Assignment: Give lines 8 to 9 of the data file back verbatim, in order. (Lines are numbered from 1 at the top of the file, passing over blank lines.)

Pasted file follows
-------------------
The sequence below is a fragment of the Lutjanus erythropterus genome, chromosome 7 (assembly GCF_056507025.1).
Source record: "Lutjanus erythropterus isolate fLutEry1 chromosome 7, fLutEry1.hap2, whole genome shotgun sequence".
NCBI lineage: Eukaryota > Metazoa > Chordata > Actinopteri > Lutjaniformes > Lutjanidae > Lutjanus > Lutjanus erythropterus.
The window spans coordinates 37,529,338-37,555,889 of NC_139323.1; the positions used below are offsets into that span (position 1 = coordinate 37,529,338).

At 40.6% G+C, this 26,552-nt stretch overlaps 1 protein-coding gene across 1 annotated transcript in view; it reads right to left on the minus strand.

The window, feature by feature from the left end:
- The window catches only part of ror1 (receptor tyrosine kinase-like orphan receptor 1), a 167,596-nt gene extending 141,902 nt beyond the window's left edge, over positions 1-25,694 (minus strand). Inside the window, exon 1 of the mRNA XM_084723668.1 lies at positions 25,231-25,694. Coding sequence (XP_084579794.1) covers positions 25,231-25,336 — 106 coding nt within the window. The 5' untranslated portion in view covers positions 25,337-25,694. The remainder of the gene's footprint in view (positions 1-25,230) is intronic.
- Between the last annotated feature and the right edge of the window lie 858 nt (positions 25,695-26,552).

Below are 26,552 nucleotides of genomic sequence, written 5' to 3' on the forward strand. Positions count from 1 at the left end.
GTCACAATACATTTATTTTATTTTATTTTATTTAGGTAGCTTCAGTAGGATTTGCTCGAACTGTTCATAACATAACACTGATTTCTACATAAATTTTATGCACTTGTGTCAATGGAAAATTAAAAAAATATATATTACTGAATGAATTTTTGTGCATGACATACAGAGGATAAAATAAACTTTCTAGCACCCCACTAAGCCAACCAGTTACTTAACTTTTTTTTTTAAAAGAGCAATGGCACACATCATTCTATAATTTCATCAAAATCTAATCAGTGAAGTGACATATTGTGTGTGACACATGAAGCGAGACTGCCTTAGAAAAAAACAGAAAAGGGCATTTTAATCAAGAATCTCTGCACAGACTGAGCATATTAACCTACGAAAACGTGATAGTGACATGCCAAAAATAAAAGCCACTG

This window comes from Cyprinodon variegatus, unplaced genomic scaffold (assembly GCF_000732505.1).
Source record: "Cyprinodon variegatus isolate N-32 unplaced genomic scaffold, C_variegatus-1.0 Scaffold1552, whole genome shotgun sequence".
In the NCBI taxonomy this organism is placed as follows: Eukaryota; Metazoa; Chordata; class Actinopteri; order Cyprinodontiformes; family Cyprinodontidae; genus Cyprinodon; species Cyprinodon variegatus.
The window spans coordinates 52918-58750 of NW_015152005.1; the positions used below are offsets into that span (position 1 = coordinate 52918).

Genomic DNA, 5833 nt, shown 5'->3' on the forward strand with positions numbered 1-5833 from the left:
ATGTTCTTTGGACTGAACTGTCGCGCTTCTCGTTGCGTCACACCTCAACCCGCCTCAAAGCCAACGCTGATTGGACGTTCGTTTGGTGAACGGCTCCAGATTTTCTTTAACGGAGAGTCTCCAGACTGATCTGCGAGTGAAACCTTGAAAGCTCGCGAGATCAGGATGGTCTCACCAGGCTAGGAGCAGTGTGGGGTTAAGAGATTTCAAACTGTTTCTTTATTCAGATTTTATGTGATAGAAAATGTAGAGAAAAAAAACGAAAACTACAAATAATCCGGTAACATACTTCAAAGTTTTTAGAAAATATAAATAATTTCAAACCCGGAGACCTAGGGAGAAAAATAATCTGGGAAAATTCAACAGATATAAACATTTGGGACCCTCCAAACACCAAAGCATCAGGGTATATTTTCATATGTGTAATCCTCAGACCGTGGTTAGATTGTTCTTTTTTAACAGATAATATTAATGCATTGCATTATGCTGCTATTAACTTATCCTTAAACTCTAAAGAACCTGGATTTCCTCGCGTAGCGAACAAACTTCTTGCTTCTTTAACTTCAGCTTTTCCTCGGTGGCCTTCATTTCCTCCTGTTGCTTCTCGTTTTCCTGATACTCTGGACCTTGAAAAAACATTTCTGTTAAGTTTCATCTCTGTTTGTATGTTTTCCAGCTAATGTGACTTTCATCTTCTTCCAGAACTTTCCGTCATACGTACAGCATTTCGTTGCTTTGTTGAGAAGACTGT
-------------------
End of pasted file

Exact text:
- Between the last annotated feature and the right edge of the window lie 858 nt (positions 25,695-26,552).

Below are 26,552 nucleotides of genomic sequence, written 5' to 3' on the forward strand. Positions count from 1 at the left end.